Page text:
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Friday, 13 October 2017

The contested meaning of Failed States for international order

The first SEESOX Michaelmas Term seminar offered the opportunity to Susan Woodward (City University of New York) to speak on her latest book “The Ideology of Failed States: why intervention fails”. The Discussant was Adis Merdzanovic (St Antony’s), with Kalypso Nicolaidis (St Antony’s) in the Chair.

In her presentation, Woodward underlined that, rather than criticise the concept of a “failed state” (FS) as such – which she had done frequently – she wanted to look more closely at why, despite its obvious flaws, the concept was used so frequently, even casually, particularly by international actors. Looking at its origins, the concept of an FS, perceived as the security threat for international peace at the end of the Cold War, was used as a new basis and organization for more intrusive intervention within countries by the United Nations, as well as a new justification for development aid to poorer countries now that the anti-communist legitimation had no basis any more. This concept had seen off the challenge of alternative analyses favouring a cooperative, developmental approach to international relations that would have entailed major change to the post-war international order. It thus reinforced the system built after World War II, especially the Bretton Woods institutions, NATO and the OECD development donors. But, with the end of the Cold War, the stabilising influence of competitive rivalry between the US and the Soviet Union, which had given poorer countries space for their own development alternatives, was no longer there. The large majority (70%) of development assistance was therefore being spent on technical assistance (highly paid experts from the donor countries) with only a residual 19% (11% in Africa) of discretionary spending by the beneficiary country. In practice, this policy had led to increasing investment in resources and capacities for intervening actors, rather than in the capacity they said they were building in target countries. This increasing institutionalization for policies of intervention by international actors had reached the point where it was now difficult to imagine either any possibility of change for countries where intervention takes place, or the reform of the international order as had initially been hoped in 1989-1992.Merdzanovic welcomed the fact that the book required readers to think about the impact of the use of a concept like FS on the states so designated. He wholeheartedly agreed with much of the content of the book, describing it as a “very valuable, much-needed contribution of a truly interdisciplinary character”. He questioned however whether it was useful to characterise the FS concept as an ideology; if at all it was a rather thin one. In addition, he regretted that no consideration had been given to agency in Woodward’s main argument; international interveners had been more successful in strengthening real capacity, when they shifted from an agenda-setting to an arbiter approach. Are the structural preconditions, of themselves, a sufficient condition for failure of intervention?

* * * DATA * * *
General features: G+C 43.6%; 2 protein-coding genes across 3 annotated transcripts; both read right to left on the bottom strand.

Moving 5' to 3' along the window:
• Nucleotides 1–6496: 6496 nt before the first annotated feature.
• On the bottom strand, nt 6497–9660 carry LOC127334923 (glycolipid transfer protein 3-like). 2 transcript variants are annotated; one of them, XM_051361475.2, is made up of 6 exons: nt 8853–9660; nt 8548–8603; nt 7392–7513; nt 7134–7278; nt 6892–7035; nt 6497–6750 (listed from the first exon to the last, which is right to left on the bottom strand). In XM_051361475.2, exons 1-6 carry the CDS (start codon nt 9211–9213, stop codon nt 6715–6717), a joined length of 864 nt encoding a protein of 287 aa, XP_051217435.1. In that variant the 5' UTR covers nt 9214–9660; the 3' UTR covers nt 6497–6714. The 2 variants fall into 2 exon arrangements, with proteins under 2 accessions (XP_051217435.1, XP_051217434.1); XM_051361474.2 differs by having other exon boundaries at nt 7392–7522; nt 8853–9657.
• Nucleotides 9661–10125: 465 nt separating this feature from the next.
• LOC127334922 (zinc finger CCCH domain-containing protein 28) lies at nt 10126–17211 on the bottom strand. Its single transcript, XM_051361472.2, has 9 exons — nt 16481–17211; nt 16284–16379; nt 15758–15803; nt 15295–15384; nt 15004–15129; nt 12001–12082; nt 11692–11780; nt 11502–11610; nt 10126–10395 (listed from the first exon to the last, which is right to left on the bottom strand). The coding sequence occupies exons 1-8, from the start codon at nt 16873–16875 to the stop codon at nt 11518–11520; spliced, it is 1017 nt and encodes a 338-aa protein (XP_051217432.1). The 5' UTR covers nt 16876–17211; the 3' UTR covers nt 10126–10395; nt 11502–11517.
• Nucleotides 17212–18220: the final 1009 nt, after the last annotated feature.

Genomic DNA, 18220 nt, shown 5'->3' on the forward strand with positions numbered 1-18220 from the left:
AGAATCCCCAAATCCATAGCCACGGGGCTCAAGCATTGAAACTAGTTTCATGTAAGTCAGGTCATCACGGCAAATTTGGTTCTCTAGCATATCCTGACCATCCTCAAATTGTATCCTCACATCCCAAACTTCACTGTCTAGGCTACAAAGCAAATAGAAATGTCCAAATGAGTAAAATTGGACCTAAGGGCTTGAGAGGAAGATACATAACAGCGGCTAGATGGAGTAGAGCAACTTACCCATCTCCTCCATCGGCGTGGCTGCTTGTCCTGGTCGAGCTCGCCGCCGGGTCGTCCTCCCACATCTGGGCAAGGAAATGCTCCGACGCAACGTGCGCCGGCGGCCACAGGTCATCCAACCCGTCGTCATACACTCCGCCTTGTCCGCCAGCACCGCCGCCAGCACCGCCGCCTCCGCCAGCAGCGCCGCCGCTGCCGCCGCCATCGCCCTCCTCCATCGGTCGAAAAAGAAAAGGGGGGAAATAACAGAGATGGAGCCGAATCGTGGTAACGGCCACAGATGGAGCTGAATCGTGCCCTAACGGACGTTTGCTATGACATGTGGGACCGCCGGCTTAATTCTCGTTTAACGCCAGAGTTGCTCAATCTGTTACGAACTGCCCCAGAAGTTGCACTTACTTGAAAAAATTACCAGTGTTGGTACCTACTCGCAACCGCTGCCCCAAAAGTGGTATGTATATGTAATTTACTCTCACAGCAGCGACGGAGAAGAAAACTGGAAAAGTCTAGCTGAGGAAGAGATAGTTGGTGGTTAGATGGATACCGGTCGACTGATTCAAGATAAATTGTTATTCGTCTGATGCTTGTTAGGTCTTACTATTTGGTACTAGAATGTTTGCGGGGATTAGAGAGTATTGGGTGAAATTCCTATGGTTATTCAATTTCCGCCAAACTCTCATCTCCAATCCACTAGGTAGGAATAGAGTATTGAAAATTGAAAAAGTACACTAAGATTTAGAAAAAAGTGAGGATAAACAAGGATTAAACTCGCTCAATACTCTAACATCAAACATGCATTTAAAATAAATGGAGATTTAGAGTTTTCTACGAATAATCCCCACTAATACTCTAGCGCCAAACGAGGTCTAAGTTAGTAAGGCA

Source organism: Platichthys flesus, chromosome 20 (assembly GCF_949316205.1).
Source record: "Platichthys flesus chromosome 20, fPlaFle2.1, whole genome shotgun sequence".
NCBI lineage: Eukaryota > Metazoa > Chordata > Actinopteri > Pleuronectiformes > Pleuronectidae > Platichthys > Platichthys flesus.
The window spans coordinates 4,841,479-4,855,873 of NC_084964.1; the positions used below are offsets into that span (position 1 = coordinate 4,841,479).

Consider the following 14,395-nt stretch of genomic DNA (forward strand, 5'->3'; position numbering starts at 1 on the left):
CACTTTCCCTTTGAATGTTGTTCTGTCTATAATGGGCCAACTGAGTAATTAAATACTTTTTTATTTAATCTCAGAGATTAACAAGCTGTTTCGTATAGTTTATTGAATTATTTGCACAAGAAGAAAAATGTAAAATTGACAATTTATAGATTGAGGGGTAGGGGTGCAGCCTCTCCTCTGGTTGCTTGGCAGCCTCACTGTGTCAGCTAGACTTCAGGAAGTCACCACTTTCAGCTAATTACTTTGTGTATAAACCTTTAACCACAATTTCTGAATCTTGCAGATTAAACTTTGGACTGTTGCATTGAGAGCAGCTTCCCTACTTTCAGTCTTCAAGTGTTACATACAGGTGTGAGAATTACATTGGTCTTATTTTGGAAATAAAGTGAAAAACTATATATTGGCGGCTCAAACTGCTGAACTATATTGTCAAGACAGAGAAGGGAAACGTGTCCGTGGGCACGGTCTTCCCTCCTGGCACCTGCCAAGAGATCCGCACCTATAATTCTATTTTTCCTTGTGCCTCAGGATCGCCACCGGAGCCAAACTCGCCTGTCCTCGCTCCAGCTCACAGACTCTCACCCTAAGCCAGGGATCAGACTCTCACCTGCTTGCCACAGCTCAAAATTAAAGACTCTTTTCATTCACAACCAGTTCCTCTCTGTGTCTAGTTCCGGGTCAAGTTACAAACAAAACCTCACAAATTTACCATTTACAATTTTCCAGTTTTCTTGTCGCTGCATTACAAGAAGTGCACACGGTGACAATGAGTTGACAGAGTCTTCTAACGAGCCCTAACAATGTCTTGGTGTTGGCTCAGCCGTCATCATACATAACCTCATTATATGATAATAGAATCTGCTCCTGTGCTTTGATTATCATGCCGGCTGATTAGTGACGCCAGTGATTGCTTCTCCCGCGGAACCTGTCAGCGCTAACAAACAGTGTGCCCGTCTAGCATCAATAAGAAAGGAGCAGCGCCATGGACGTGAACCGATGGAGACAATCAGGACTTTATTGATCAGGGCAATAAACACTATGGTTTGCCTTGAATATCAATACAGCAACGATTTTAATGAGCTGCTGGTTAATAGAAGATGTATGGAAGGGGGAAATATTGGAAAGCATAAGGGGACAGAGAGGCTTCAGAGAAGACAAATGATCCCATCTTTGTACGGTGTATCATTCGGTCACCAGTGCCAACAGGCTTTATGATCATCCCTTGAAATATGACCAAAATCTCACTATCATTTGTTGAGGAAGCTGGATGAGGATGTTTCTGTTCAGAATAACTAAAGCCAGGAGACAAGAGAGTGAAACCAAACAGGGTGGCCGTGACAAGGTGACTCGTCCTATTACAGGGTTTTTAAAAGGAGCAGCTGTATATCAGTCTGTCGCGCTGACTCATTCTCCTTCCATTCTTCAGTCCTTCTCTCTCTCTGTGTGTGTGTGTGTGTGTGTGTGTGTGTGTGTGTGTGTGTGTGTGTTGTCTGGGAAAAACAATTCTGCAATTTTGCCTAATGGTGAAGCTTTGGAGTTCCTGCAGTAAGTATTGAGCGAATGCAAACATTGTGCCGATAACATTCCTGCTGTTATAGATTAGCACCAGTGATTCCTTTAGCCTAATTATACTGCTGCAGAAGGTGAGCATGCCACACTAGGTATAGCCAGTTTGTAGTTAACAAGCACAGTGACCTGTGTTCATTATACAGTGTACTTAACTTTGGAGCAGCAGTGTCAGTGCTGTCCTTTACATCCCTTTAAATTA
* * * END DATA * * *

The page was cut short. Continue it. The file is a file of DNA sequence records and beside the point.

In the subsequent discussion, Woodward questioned whether the basis for intervention – to create a state functioning according to the needs of intervening actors – was in fact necessary. In practice, the FS concept had become so all-encompassing that it failed to distinguish reality. The challenges were: to help development by reintroducing policy competition at international level; and to find labels for actual issues and categories of countries, rather than this wholesale label that blinds one to what needed to be considered and assessed. There was a spirited discussion of the need for state structures - such as a central bank – as well as how far external interveners in practice bypassed state structures.

My own conclusions? The FS concept may have had some value initially, but it has clearly been abused – whether or not it is an ideology. It no longer really serves, if it ever did, as a tool for policy analysis and formulation. It could be helpful to move away from it and develop a different approach to development support – perhaps based on policy competition. International development actors can always benefit from the periodic re-examination of their basic approach.

Jonathan Scheele (SEESOX Associate, St Antony's College, Oxford)

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